As per the above provision, “bystander populations should have been informed of the risk they were at, and trained in evacuation procedures in the event of an accident.” [p.8] [According to this study, the peak vapour concentration at downwind distance from 0.1 km to 01.00 km may have ranged between 312,000 ppm and 1100 ppm; from 01.00 km to 02.00 kms between 1100 ppm and 130 ppm; and from 02.00 kms to 06.00 kms between 130 ppm and 20 ppm. [p.4] (It may be noted that concentrations of Styrene above 700 ppm can prove fatal and above 20 ppm can cause injuries.)]  However, there is no evidence that the bystander population were ever warned about the risks or trained in evacuation procedures. Moreover,

“The Andhra Pradesh Pollution Control Board’s (APPCB) Consent for Operations (CFE) Committee had passed an order in the period 1999-2000 stating that all facilities handling hazardous chemicals must put a board with a figure of the maximum vulnerable zone in the event of a catastrophic accident at their main gate and that is visible to public…. It appears that APPCB did not enforce its own orders.” [p.8]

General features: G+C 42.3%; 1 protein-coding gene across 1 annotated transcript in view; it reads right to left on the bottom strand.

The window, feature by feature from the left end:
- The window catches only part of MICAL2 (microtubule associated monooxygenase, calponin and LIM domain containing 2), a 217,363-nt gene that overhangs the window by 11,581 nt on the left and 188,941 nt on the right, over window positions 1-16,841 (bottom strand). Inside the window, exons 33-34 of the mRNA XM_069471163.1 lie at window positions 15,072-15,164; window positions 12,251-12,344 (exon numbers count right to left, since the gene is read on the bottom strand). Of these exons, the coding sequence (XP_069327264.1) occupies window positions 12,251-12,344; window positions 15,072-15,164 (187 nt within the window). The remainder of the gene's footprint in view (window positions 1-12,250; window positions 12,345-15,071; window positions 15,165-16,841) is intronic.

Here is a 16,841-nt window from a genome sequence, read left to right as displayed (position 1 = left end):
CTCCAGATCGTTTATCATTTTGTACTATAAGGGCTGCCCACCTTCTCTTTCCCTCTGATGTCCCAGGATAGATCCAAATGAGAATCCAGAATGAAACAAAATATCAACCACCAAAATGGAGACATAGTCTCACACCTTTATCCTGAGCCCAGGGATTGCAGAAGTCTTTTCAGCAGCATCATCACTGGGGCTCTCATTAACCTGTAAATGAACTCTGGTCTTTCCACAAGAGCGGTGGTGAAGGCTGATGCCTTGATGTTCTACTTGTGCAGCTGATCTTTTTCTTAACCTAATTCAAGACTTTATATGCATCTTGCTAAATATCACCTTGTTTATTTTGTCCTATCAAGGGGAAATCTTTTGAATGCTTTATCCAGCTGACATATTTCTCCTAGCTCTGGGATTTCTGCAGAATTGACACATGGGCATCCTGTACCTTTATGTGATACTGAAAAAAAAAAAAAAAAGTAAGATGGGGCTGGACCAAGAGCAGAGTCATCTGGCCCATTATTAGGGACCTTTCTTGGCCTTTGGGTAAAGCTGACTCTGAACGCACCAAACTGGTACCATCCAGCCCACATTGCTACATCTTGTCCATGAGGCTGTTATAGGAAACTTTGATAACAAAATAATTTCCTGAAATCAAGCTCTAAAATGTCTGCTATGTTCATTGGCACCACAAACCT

In addition, if the maintenance staff at the plant had been alert and properly trained or if auto-rise-in-temperature alarms had been installed, they would have known that: “As soon as a temperature of 65°C has been reached [in the Styrene storage tank], it takes about 20 minutes before a complete runaway.”[p.42] Twenty minutes notice would have been adequate to sound the emergency alarm in order to warn the residents in the nearby villages to evacuate their homes to safety.  However, as one news report has pointed out, the truth was “… the emergency detection system was either absent or malfunctioning.”  The plant management has tried to explain away their criminally negligent conduct in this regard, which a news report has described as follows: “A LG Chem communications official told CNN that the plant’s alarm only activates if it detects a leak of raw Styrene in liquid form…”  In other words, the plant management had not installed the requisite auto alarm systems to set off alarms incase of unusual rise in temperature or pressure in the Styrene storage tank. According to a BBC report, the emergency siren was probably not in working order since 2017.